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Breastfeeding Coalition of Oregon: Statement On Internet Sale Of Human Milk

April 9, 2015

The purchasing of human milk over the Internet presents a potential risk to the infant receiving the milk. A recent study released April 6, 2015 in the Journal Pediatrics shows, 11 out of 102 samples of human milk bought over the Internet tested positive for cows milk DNA, suggesting that the milk had cows milk added to it1. Babies’ digestive tracts are not fully developed until they are at least

6 months old. Babies don’t produce a broad enough spectrum of stomach enzymes to fully digest anything other than human milk until 6-9 months2. For infants, not being breastfed is associated with an increased incidence of infectious morbidity, including otitis media, gastroenteritis, and pneumonia, as well as elevated risks of childhood obesity, type 1 and type 2 diabetes, leukemia, and sudden infant death syndrome (SIDS)3.

The Breastfeeding Coalition of Oregon (BCO) acknowledges the scientific evidence of the positive role of breastfeeding and mother’s milk in improving health outcomes for mothers and babies. In alignment with our colleagues at the Human Milk Banking Association of North America, (HMBANA) BCO believes human milk should be distributed to those babies who have the most critical need, without regard to income, race, ethnicity, geography or educational level of parents. Creating financial incentives for women to sell their milk could prematurely end breastfeeding and or cause women to alter the milk in some way to increase quantity as we see revealed in the study released in Pediatrics4

The current cost of and limited access to human donor milk make it out of reach for many families, which may create potential health inequities thereby compromising the potential future health of all babies. BCO supports strategies to build capacity for Northwest Mothers Milk Bank to meet the potential demand for all babies to receive ethically sourced, screened and pasteurized human milk when they need it.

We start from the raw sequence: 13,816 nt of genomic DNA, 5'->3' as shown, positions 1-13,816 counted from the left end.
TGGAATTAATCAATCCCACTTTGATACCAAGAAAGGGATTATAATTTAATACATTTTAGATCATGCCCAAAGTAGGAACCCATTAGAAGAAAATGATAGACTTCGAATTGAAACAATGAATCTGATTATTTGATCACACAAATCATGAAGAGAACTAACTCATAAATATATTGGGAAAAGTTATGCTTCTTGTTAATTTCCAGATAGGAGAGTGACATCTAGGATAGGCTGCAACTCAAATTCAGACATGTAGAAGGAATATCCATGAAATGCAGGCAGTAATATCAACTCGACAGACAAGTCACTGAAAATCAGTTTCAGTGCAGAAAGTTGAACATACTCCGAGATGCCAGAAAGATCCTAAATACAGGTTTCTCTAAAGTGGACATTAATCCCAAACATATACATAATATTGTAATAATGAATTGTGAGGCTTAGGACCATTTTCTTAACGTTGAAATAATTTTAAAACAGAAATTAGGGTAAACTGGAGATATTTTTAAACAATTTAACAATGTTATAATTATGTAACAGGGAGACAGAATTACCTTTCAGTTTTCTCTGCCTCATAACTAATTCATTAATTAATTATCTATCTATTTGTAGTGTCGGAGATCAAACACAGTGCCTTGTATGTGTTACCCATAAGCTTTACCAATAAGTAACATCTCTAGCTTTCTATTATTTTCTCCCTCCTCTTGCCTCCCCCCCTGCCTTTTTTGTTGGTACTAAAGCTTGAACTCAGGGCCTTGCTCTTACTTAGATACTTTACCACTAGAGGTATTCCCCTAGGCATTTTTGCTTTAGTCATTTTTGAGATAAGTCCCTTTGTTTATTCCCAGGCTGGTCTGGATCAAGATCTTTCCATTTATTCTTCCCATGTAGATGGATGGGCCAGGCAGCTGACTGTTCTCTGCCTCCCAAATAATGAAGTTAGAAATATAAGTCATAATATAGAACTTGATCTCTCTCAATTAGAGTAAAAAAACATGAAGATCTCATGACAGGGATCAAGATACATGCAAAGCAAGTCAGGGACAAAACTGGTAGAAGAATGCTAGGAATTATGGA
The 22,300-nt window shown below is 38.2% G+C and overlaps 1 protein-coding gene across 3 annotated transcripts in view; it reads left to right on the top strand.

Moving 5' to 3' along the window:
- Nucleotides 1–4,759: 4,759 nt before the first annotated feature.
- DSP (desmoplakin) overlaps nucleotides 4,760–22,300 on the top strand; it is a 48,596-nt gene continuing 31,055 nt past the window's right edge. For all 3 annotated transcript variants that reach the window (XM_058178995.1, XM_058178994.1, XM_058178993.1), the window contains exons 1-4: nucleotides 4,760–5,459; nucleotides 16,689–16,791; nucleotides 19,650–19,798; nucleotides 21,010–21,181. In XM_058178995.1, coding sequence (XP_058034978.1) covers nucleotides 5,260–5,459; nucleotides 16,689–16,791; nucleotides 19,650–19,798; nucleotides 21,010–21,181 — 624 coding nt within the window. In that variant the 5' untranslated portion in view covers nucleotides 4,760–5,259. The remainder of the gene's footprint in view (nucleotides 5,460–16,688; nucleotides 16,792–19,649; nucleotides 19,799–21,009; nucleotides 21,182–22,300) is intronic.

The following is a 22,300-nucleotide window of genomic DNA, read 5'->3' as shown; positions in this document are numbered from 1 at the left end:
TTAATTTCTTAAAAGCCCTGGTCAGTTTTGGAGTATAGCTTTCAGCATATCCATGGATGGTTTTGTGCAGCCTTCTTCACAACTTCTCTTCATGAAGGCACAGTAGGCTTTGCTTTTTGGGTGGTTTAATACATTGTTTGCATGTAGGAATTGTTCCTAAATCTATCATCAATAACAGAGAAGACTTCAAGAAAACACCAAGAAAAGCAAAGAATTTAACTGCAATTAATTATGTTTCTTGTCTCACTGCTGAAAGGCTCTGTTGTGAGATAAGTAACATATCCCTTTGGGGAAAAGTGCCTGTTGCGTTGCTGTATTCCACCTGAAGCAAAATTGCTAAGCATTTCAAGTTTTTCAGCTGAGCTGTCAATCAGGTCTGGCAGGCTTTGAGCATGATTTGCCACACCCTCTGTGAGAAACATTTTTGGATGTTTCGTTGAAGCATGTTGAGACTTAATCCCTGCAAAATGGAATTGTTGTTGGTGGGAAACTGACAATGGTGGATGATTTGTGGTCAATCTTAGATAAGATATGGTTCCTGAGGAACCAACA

“Selling human milk without any consumer protections in place puts vulnerable babies at significant risk. Human milk is a precious and unique product created by humans (mothers) for humans (babies). Unfortunately, as shown by this recent study, there are people who are willing to risk babies’ health in order to turn a profit.”- Nan Dahlquist, MD, IBCLC, FAAP, FABM. AAP Chapter Breastfeeding Coordinator, Director of Westside Breastfeeding Center at Hillsboro Pediatric Clinic, LLC.

The rush by some companies to commodify human milk in the name of economic empowerment for women and increasing the supply of milk for babies will among other negative outcomes, disadvantage lower socio-economic families by creating a price for milk, which will further limit access. In addition, companies that seek to remove milk from communities and centralize collection and distribution of human milk will discourage local sourcing and the proven health benefits for babies in that locale.

The Breastfeeding Coalition of Oregon urges mothers who want to share milk to be screened through Northwest Mothers Milk Bank and to give milk to this trusted community resource. The more donors we have, the more milk will be available to meet the needs of both hospitalized infants and infants in the community with need. A robust, accessible, safe and equitably distributed supply of milk will provide the best protection now and in the future for our most vulnerable Oregonians.

The BCO is a statewide organization of organizations. Opinions expressed by the BCO are not necessarily the position of all organizations participating with BCO in the statewide coalition and opinions expressed by BCO representatives are not necessarily the position of the BCO.


2 Infant digestive system development. 2011.



© 2015 by the Breastfeeding Coalition of Oregon.